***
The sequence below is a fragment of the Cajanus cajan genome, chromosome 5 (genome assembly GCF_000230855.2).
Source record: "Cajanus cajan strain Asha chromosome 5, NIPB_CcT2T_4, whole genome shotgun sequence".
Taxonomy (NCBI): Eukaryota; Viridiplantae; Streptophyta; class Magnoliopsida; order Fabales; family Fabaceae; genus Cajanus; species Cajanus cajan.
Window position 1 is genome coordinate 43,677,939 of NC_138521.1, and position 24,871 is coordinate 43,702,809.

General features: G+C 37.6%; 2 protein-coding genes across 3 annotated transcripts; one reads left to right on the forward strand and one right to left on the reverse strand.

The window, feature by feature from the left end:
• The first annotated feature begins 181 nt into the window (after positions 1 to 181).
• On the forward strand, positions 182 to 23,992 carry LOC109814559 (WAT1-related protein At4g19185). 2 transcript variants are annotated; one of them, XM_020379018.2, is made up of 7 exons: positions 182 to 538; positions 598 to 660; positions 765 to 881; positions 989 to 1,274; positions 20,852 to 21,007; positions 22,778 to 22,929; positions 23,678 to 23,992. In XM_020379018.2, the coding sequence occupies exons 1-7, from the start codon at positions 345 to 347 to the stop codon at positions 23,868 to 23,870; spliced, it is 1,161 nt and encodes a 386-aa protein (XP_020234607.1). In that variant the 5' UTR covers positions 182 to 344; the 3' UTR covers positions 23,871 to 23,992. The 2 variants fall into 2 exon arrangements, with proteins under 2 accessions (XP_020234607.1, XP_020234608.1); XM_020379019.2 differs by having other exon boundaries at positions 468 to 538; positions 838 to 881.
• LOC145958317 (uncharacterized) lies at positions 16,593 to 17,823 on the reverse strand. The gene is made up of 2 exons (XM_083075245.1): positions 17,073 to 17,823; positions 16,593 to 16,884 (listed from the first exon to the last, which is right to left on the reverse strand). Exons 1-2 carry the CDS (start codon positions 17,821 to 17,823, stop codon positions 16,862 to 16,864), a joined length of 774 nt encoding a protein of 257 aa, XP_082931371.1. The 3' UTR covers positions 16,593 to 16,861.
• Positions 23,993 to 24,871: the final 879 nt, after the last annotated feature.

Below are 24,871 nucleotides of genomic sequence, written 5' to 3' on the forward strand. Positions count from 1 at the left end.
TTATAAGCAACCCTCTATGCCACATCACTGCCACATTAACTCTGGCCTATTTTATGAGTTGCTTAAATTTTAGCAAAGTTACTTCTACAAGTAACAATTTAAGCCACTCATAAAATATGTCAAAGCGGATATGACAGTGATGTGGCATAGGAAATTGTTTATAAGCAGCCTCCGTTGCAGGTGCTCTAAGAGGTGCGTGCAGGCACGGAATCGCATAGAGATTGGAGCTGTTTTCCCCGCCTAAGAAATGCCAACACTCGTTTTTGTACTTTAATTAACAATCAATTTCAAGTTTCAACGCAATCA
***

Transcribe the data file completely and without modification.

The sequence below is a fragment of the Cajanus cajan genome, chromosome 5 (genome assembly GCF_000230855.2).
Source record: "Cajanus cajan strain Asha chromosome 5, NIPB_CcT2T_4, whole genome shotgun sequence".
Taxonomy (NCBI): Eukaryota; Viridiplantae; Streptophyta; class Magnoliopsida; order Fabales; family Fabaceae; genus Cajanus; species Cajanus cajan.
Window position 1 is genome coordinate 43,677,939 of NC_138521.1, and position 24,871 is coordinate 43,702,809.

General features: G+C 37.6%; 2 protein-coding genes across 3 annotated transcripts; one reads left to right on the forward strand and one right to left on the reverse strand.

The window, feature by feature from the left end:
• The first annotated feature begins 181 nt into the window (after positions 1 to 181).
• On the forward strand, positions 182 to 23,992 carry LOC109814559 (WAT1-related protein At4g19185). 2 transcript variants are annotated; one of them, XM_020379018.2, is made up of 7 exons: positions 182 to 538; positions 598 to 660; positions 765 to 881; positions 989 to 1,274; positions 20,852 to 21,007; positions 22,778 to 22,929; positions 23,678 to 23,992. In XM_020379018.2, the coding sequence occupies exons 1-7, from the start codon at positions 345 to 347 to the stop codon at positions 23,868 to 23,870; spliced, it is 1,161 nt and encodes a 386-aa protein (XP_020234607.1). In that variant the 5' UTR covers positions 182 to 344; the 3' UTR covers positions 23,871 to 23,992. The 2 variants fall into 2 exon arrangements, with proteins under 2 accessions (XP_020234607.1, XP_020234608.1); XM_020379019.2 differs by having other exon boundaries at positions 468 to 538; positions 838 to 881.
• LOC145958317 (uncharacterized) lies at positions 16,593 to 17,823 on the reverse strand. The gene is made up of 2 exons (XM_083075245.1): positions 17,073 to 17,823; positions 16,593 to 16,884 (listed from the first exon to the last, which is right to left on the reverse strand). Exons 1-2 carry the CDS (start codon positions 17,821 to 17,823, stop codon positions 16,862 to 16,864), a joined length of 774 nt encoding a protein of 257 aa, XP_082931371.1. The 3' UTR covers positions 16,593 to 16,861.
• Positions 23,993 to 24,871: the final 879 nt, after the last annotated feature.

Below are 24,871 nucleotides of genomic sequence, written 5' to 3' on the forward strand. Positions count from 1 at the left end.
TTATAAGCAACCCTCTATGCCACATCACTGCCACATTAACTCTGGCCTATTTTATGAGTTGCTTAAATTTTAGCAAAGTTACTTCTACAAGTAACAATTTAAGCCACTCATAAAATATGTCAAAGCGGATATGACAGTGATGTGGCATAGGAAATTGTTTATAAGCAGCCTCCGTTGCAGGTGCTCTAAGAGGTGCGTGCAGGCACGGAATCGCATAGAGATTGGAGCTGTTTTCCCCGCCTAAGAAATGCCAACACTCGTTTTTGTACTTTAATTAACAATCAATTTCAAGTTTCAACGCAATCA